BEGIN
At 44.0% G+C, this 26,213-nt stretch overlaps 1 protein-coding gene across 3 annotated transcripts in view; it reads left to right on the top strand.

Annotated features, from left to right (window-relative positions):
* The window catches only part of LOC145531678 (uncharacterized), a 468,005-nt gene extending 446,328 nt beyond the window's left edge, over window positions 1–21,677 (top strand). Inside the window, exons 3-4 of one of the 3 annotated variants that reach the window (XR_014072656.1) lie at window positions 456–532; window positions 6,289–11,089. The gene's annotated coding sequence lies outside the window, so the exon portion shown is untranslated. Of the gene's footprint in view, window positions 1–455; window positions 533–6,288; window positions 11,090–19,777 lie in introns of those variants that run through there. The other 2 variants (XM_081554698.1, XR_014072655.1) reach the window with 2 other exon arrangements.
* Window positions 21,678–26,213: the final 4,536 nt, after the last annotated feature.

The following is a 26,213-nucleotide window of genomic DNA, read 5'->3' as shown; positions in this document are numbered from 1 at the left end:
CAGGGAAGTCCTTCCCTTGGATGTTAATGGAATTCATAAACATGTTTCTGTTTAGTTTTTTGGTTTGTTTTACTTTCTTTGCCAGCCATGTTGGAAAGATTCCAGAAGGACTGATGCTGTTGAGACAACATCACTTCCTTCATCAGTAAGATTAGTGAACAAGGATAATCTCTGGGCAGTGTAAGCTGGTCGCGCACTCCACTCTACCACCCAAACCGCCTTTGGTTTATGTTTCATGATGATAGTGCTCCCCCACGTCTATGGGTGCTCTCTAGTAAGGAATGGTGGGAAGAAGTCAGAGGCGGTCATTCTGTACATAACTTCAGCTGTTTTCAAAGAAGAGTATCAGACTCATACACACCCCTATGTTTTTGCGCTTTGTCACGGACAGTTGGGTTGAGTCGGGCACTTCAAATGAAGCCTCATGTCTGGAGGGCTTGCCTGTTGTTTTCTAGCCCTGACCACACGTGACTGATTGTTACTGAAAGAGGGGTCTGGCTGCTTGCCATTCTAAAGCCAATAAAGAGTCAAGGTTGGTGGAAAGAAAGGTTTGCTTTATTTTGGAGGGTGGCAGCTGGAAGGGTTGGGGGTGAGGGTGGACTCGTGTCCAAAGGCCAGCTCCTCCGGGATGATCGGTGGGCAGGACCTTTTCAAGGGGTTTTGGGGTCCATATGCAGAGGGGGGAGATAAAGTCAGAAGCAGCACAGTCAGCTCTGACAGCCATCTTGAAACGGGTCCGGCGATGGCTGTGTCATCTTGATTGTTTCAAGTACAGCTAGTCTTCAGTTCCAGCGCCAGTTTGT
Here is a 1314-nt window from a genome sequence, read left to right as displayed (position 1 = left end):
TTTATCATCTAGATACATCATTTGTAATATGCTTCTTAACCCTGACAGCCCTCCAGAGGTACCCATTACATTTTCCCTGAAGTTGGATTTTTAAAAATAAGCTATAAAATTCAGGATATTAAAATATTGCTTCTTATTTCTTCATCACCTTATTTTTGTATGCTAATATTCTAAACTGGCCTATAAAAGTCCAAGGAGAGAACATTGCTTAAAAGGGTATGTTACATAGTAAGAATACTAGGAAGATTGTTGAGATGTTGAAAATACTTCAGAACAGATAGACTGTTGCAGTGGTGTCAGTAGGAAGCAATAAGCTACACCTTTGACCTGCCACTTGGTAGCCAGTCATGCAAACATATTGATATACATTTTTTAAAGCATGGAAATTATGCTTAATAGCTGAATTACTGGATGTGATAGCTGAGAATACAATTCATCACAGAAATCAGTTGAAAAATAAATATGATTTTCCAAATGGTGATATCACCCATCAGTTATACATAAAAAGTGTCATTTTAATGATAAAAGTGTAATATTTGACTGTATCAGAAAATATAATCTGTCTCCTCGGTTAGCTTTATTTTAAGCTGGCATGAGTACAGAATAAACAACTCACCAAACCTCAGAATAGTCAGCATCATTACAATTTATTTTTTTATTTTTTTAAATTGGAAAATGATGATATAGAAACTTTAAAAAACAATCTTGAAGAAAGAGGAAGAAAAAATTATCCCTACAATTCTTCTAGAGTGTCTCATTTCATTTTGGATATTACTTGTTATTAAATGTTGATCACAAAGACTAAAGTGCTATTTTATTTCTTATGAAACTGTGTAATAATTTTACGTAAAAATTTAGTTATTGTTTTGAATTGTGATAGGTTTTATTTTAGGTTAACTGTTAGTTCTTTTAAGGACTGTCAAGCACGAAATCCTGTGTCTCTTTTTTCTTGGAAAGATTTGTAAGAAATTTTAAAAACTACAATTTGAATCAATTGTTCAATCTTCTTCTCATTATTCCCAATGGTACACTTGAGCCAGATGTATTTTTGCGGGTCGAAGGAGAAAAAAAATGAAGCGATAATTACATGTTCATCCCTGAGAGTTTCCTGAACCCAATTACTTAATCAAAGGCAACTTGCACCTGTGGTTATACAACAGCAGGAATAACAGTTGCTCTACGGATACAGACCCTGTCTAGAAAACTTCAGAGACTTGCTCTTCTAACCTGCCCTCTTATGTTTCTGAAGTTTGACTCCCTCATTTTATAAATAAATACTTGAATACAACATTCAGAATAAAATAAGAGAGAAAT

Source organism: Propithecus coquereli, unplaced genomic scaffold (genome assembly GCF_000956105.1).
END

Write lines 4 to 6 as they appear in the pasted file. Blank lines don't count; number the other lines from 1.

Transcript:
* Window positions 21,678–26,213: the final 4,536 nt, after the last annotated feature.

The following is a 26,213-nucleotide window of genomic DNA, read 5'->3' as shown; positions in this document are numbered from 1 at the left end:
CAGGGAAGTCCTTCCCTTGGATGTTAATGGAATTCATAAACATGTTTCTGTTTAGTTTTTTGGTTTGTTTTACTTTCTTTGCCAGCCATGTTGGAAAGATTCCAGAAGGACTGATGCTGTTGAGACAACATCACTTCCTTCATCAGTAAGATTAGTGAACAAGGATAATCTCTGGGCAGTGTAAGCTGGTCGCGCACTCCACTCTACCACCCAAACCGCCTTTGGTTTATGTTTCATGATGATAGTGCTCCCCCACGTCTATGGGTGCTCTCTAGTAAGGAATGGTGGGAAGAAGTCAGAGGCGGTCATTCTGTACATAACTTCAGCTGTTTTCAAAGAAGAGTATCAGACTCATACACACCCCTATGTTTTTGCGCTTTGTCACGGACAGTTGGGTTGAGTCGGGCACTTCAAATGAAGCCTCATGTCTGGAGGGCTTGCCTGTTGTTTTCTAGCCCTGACCACACGTGACTGATTGTTACTGAAAGAGGGGTCTGGCTGCTTGCCATTCTAAAGCCAATAAAGAGTCAAGGTTGGTGGAAAGAAAGGTTTGCTTTATTTTGGAGGGTGGCAGCTGGAAGGGTTGGGGGTGAGGGTGGACTCGTGTCCAAAGGCCAGCTCCTCCGGGATGATCGGTGGGCAGGACCTTTTCAAGGGGTTTTGGGGTCCATATGCAGAGGGGGGAGATAAAGTCAGAAGCAGCACAGTCAGCTCTGACAGCCATCTTGAAACGGGTCCGGCGATGGCTGTGTCATCTTGATTGTTTCAAGTACAGCTAGTCTTCAGTTCCAGCGCCAGTTTGT